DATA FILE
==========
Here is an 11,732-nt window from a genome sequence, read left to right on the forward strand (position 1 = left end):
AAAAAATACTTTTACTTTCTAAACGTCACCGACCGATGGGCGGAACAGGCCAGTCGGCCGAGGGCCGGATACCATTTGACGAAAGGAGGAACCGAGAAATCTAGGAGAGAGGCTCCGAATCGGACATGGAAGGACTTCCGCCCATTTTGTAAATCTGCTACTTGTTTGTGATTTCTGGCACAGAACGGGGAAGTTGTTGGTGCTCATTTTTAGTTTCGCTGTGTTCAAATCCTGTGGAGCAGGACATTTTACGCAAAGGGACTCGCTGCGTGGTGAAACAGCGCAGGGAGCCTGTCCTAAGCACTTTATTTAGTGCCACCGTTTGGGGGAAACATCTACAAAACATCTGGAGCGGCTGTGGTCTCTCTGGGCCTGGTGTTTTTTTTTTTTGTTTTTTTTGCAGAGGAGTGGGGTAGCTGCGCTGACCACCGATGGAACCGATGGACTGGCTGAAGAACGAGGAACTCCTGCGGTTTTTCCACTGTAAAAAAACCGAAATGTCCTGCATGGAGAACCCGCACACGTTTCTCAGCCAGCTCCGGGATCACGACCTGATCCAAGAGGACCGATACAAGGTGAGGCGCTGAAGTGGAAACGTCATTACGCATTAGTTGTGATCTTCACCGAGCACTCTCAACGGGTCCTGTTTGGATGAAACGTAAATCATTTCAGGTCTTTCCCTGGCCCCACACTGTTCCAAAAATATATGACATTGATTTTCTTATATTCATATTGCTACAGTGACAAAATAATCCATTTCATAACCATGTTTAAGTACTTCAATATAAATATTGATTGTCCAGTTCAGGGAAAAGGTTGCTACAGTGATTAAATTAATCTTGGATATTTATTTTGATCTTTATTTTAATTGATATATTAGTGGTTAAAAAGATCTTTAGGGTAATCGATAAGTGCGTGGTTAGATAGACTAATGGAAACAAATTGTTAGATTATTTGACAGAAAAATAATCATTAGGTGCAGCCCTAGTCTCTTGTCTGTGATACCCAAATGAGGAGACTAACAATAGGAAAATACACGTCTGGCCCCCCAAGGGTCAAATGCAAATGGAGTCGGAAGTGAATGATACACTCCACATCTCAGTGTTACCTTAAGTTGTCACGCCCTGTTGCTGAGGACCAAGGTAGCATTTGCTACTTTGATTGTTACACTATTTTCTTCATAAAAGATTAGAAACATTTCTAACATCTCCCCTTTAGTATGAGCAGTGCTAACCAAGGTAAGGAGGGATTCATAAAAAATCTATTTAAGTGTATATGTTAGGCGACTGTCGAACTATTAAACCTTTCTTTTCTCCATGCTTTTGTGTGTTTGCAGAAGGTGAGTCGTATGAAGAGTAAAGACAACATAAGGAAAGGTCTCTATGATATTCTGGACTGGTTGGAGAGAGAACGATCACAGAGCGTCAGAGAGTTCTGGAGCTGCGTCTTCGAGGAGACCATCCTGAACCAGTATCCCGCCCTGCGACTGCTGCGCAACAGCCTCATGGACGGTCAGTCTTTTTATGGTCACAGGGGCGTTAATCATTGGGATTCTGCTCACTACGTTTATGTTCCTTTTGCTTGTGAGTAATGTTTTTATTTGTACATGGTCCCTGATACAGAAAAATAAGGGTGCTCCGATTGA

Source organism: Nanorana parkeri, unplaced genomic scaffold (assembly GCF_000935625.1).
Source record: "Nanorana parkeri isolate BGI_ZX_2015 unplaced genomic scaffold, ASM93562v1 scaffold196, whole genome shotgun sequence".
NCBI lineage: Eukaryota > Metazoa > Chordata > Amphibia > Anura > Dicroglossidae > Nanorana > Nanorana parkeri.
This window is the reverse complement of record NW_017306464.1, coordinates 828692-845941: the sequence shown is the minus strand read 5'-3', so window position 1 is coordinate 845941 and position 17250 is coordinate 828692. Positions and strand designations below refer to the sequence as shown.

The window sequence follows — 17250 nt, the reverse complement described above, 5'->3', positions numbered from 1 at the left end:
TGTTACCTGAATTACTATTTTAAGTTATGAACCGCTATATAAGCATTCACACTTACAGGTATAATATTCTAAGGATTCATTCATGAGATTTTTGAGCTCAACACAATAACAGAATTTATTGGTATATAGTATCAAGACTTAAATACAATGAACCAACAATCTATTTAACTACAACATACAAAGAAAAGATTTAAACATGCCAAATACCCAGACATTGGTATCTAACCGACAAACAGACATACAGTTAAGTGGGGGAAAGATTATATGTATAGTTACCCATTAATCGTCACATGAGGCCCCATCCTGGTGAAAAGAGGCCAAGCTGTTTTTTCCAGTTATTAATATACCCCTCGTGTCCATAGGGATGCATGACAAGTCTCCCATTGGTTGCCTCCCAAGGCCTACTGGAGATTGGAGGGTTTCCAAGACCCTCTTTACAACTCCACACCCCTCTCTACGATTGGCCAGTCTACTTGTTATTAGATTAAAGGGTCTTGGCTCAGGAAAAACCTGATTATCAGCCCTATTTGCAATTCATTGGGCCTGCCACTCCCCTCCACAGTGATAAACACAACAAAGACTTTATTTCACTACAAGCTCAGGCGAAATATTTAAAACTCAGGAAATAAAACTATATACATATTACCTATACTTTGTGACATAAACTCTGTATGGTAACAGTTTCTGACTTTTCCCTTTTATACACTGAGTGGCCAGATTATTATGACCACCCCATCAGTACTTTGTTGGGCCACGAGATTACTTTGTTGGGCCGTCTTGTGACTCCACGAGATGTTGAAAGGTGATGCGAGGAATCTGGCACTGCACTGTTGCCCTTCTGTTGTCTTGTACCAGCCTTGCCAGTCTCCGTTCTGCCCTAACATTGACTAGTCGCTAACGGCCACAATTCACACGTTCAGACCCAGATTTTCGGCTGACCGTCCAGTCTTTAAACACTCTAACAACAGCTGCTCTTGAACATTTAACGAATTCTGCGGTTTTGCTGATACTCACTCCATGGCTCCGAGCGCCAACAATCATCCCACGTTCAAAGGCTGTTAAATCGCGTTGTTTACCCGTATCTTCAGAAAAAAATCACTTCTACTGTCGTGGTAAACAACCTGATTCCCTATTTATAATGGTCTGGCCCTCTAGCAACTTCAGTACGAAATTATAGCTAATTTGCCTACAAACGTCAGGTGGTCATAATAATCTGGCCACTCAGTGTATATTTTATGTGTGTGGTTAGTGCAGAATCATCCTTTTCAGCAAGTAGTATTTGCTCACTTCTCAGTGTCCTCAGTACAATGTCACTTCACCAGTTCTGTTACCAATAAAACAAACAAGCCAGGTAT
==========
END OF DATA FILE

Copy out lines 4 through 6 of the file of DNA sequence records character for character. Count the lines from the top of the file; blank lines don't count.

Source record: "Nanorana parkeri isolate BGI_ZX_2015 unplaced genomic scaffold, ASM93562v1 scaffold196, whole genome shotgun sequence".
NCBI lineage: Eukaryota > Metazoa > Chordata > Amphibia > Anura > Dicroglossidae > Nanorana > Nanorana parkeri.
This window is the reverse complement of record NW_017306464.1, coordinates 828692-845941: the sequence shown is the minus strand read 5'-3', so window position 1 is coordinate 845941 and position 17250 is coordinate 828692. Positions and strand designations below refer to the sequence as shown.